After the federal election and with a few seats still undecided, women are expected to take at least 81 of the 227 seats across both houses of the new Australian parliament.
These women will make up approximately 35 percent of parliament, which is a slight improvement on the previous parliament, where approximately 31 percent of parliamentarians were women.
In the lower house, there could be up to 45 female MPs.
Here are some of the key women who have won (or are likely to win) seats in the lower house across Australia and will be entering federal parliament for the first time.
- In NSW, Fiona Phillips has won the seat of Gilmore for the ALP ahead of Liberal candidate Warren Mundine. The seat was previously help by Liberal MP Ann Sudmalis.
- Liberal candidate Melissa McIntosh has won the seat of Lindsay, previously held by Labor MP Emma Husar, who decided not to re-contest the seat.
- In one of the most high-profile contests of the election campaign, independent Zali Steggall has won the seat of Warringah, replacing former PM and liberal MP Tony Abbott, after he served 25 years as the local member.
- Helen Haines has been elected in the regional Victorian seat of Indi, making her the first independent to succeed another independent in federal parliament. Haines replaced Cathy McGowan, who has held the seat since 2013.
- Celia Hammond has won the seat of Curtin in WA for Liberal party, replacing long-serving MP Julie Bishop.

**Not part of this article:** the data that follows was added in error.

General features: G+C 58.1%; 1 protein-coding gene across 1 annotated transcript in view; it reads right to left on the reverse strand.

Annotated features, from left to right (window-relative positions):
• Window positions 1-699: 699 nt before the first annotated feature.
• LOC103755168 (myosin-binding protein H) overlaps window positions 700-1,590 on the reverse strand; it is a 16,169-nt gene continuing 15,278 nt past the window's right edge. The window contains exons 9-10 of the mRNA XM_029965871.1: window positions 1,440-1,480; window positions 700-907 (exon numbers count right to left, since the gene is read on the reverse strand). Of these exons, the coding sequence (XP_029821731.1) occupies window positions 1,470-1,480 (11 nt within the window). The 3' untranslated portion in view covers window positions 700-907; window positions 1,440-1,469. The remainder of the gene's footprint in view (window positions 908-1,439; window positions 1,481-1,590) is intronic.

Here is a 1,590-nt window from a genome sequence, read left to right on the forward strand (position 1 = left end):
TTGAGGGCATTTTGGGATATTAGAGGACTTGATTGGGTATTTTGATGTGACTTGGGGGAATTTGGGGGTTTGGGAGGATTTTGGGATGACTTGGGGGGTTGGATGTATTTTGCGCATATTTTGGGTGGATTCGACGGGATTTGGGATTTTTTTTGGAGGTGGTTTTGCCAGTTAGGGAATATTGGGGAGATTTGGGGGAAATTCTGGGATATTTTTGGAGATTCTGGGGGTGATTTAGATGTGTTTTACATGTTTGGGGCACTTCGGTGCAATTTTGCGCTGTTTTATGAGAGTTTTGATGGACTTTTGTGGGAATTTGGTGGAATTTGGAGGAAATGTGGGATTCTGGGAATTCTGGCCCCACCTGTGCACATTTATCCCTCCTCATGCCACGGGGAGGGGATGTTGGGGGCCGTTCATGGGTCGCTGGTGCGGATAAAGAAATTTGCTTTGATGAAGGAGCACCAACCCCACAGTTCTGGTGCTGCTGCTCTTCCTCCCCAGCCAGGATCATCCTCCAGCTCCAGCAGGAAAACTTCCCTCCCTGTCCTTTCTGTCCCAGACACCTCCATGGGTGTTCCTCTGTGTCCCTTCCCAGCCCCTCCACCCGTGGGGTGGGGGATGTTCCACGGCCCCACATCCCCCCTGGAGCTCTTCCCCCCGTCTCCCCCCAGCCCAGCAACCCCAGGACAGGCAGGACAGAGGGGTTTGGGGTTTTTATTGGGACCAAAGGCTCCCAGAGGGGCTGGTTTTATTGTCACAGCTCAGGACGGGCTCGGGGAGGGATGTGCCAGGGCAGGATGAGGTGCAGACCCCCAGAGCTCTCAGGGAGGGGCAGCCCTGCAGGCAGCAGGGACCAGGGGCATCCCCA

- In Victoria, Katie Allen has won the seat of Higgins, succeeding previous Minister for Women and Liberal party MP Kelly O’Dwyer.
- In the key Sydney seat of Reid, Liberal candidate Fiona Martin has been elected, succeeding outgoing MP Craig Laundy.
- Liberal candidate Bridget Archer could take the still undecided seat of Bass in Tasmania which has a margin 5.4%. She is currently leading the contest and if she wins, she would replace the ALP’s Ross Hart, who has held the seat since 2016.
- The undecided seat of Macquarie has Liberal candidate Sarah Richards leading previous member, the ALP’s Susan Templeman.
This small increase of women in the new parliament is welcome, however it is also indicates that the road to gender parity in Australia is moving at a remarkably slow pace.
Dr Katrine Beauregard told SBS News that “at the current rate, women will have to wait another 20 or 30 years before we get full gender parity.”
According to data from the Inter-parliamentary Union, Australia is ranked equal 48th globally in terms of female representation in parliament, along with other countries like Peru and Angola.